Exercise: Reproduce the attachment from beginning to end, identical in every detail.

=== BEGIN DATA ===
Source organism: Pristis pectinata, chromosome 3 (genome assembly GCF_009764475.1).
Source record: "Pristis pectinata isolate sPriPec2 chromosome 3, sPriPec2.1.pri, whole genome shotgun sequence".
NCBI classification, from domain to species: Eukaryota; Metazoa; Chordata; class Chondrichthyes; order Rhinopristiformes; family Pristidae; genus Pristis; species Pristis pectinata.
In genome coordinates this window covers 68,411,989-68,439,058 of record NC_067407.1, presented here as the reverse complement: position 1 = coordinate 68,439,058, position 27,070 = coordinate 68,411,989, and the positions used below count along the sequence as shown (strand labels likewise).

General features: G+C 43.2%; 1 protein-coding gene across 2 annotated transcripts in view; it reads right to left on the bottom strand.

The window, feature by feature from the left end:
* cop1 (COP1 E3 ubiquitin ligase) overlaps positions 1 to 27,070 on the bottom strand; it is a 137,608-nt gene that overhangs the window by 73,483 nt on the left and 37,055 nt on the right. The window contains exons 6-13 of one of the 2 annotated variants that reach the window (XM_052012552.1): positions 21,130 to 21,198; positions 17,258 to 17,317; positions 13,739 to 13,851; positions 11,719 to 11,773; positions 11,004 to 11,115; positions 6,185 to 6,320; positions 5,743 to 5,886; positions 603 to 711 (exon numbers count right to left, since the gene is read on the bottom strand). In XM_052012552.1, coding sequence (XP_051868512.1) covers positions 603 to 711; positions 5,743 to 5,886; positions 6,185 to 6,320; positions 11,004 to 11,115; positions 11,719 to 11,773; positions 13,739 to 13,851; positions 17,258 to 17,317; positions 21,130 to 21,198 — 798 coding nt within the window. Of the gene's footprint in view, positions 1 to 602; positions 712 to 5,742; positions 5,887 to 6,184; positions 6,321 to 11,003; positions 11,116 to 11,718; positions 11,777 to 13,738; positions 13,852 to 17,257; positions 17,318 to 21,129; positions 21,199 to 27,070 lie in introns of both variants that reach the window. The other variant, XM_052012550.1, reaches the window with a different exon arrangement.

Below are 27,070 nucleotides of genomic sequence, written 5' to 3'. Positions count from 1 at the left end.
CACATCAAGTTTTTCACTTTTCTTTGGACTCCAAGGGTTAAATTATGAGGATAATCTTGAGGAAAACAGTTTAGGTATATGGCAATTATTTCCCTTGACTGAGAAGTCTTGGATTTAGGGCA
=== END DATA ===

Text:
Source organism: Pristis pectinata, chromosome 3 (genome assembly GCF_009764475.1).
Source record: "Pristis pectinata isolate sPriPec2 chromosome 3, sPriPec2.1.pri, whole genome shotgun sequence".
NCBI classification, from domain to species: Eukaryota; Metazoa; Chordata; class Chondrichthyes; order Rhinopristiformes; family Pristidae; genus Pristis; species Pristis pectinata.
In genome coordinates this window covers 68,411,989-68,439,058 of record NC_067407.1, presented here as the reverse complement: position 1 = coordinate 68,439,058, position 27,070 = coordinate 68,411,989, and the positions used below count along the sequence as shown (strand labels likewise).

General features: G+C 43.2%; 1 protein-coding gene across 2 annotated transcripts in view; it reads right to left on the bottom strand.

The window, feature by feature from the left end:
* cop1 (COP1 E3 ubiquitin ligase) overlaps positions 1 to 27,070 on the bottom strand; it is a 137,608-nt gene that overhangs the window by 73,483 nt on the left and 37,055 nt on the right. The window contains exons 6-13 of one of the 2 annotated variants that reach the window (XM_052012552.1): positions 21,130 to 21,198; positions 17,258 to 17,317; positions 13,739 to 13,851; positions 11,719 to 11,773; positions 11,004 to 11,115; positions 6,185 to 6,320; positions 5,743 to 5,886; positions 603 to 711 (exon numbers count right to left, since the gene is read on the bottom strand). In XM_052012552.1, coding sequence (XP_051868512.1) covers positions 603 to 711; positions 5,743 to 5,886; positions 6,185 to 6,320; positions 11,004 to 11,115; positions 11,719 to 11,773; positions 13,739 to 13,851; positions 17,258 to 17,317; positions 21,130 to 21,198 — 798 coding nt within the window. Of the gene's footprint in view, positions 1 to 602; positions 712 to 5,742; positions 5,887 to 6,184; positions 6,321 to 11,003; positions 11,116 to 11,718; positions 11,777 to 13,738; positions 13,852 to 17,257; positions 17,318 to 21,129; positions 21,199 to 27,070 lie in introns of both variants that reach the window. The other variant, XM_052012550.1, reaches the window with a different exon arrangement.

Below are 27,070 nucleotides of genomic sequence, written 5' to 3'. Positions count from 1 at the left end.
CACATCAAGTTTTTCACTTTTCTTTGGACTCCAAGGGTTAAATTATGAGGATAATCTTGAGGAAAACAGTTTAGGTATATGGCAATTATTTCCCTTGACTGAGAAGTCTTGGATTTAGGGCA